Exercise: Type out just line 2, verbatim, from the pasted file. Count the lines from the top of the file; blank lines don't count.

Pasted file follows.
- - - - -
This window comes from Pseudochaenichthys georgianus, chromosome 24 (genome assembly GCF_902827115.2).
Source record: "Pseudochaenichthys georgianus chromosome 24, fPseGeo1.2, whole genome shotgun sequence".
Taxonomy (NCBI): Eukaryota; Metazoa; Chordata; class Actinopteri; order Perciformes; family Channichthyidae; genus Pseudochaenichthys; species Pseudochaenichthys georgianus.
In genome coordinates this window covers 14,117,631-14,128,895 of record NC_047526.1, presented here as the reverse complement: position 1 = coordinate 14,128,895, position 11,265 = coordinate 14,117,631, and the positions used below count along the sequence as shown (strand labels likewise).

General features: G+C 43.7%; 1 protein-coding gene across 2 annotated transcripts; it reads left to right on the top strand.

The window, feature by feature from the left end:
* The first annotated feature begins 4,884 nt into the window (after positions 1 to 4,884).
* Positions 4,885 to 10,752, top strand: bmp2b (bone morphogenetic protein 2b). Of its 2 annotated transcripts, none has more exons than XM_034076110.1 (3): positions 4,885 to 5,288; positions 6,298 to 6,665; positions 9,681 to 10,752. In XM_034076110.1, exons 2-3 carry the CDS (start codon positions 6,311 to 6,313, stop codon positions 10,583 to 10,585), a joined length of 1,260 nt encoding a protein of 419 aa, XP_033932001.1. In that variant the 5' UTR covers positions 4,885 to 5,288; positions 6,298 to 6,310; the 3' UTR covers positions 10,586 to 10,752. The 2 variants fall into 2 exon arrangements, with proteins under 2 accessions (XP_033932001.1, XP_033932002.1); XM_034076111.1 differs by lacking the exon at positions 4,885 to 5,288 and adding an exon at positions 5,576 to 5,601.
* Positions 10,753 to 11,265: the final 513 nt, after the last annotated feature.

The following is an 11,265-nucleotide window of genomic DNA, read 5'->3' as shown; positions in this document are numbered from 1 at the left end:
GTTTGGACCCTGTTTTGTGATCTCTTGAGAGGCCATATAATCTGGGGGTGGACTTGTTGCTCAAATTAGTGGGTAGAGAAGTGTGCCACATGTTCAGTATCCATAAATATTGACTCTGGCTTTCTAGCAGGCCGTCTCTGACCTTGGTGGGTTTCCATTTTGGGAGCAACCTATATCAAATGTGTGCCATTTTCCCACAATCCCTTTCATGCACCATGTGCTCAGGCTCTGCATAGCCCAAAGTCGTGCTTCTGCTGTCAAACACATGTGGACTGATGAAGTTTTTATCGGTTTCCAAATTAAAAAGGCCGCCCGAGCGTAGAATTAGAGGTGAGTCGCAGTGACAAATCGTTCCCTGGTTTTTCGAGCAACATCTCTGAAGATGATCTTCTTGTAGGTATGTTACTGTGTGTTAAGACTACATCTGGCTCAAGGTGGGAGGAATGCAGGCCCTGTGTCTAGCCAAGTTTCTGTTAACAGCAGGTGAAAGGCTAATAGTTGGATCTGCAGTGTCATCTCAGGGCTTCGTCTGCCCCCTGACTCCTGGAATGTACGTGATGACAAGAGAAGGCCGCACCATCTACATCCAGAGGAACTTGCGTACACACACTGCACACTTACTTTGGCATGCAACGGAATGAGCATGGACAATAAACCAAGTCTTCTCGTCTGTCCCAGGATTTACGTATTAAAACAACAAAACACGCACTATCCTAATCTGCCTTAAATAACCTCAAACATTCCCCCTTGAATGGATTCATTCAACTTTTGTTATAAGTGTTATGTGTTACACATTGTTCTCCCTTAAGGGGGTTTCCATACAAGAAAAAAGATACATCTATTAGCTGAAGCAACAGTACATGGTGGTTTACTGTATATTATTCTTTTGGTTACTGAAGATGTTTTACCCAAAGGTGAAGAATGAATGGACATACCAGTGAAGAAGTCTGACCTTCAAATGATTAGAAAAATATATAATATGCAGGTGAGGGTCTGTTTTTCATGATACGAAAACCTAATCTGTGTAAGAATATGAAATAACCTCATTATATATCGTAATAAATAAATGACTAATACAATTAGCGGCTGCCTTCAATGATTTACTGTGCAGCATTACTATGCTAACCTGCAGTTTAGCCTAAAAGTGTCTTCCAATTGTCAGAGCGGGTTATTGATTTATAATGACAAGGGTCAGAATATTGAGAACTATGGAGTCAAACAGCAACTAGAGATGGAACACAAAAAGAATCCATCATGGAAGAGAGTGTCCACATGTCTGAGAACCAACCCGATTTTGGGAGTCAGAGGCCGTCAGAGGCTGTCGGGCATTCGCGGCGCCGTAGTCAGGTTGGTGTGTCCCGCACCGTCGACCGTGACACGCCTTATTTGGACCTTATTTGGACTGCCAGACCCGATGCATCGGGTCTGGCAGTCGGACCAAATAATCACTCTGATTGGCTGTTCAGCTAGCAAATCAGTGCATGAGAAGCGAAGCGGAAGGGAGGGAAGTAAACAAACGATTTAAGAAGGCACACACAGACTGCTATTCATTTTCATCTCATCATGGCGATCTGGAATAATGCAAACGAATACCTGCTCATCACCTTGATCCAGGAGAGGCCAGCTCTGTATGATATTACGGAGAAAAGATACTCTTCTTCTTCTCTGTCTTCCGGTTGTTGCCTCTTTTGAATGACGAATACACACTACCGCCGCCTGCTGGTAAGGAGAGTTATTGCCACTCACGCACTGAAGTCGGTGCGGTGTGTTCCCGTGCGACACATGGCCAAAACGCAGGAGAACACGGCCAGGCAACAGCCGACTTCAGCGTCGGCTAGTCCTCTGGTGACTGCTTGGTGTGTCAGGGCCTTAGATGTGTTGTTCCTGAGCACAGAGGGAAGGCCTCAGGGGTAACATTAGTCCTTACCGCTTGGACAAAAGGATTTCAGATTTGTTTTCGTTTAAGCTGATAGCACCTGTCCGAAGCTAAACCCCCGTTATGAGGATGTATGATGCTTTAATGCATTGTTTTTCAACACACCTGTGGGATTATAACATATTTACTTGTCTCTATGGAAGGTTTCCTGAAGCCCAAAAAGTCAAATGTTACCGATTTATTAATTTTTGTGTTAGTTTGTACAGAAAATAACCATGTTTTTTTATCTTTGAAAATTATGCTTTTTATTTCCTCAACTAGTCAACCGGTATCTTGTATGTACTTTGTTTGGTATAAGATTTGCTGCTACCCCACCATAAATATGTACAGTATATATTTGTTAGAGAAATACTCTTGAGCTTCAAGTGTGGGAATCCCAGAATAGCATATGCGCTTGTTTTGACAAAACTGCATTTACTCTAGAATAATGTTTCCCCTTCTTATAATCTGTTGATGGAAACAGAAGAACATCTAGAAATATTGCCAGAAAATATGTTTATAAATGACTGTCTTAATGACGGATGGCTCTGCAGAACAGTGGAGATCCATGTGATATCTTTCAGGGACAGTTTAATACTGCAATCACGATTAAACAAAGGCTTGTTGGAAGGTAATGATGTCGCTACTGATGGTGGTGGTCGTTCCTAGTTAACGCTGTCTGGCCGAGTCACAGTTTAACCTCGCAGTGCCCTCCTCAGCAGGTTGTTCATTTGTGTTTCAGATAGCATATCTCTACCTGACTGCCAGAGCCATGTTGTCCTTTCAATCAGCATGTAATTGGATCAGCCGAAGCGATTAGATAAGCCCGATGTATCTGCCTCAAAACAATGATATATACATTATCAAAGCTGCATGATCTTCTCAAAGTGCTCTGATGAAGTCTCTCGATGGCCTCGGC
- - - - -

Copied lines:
Source record: "Pseudochaenichthys georgianus chromosome 24, fPseGeo1.2, whole genome shotgun sequence".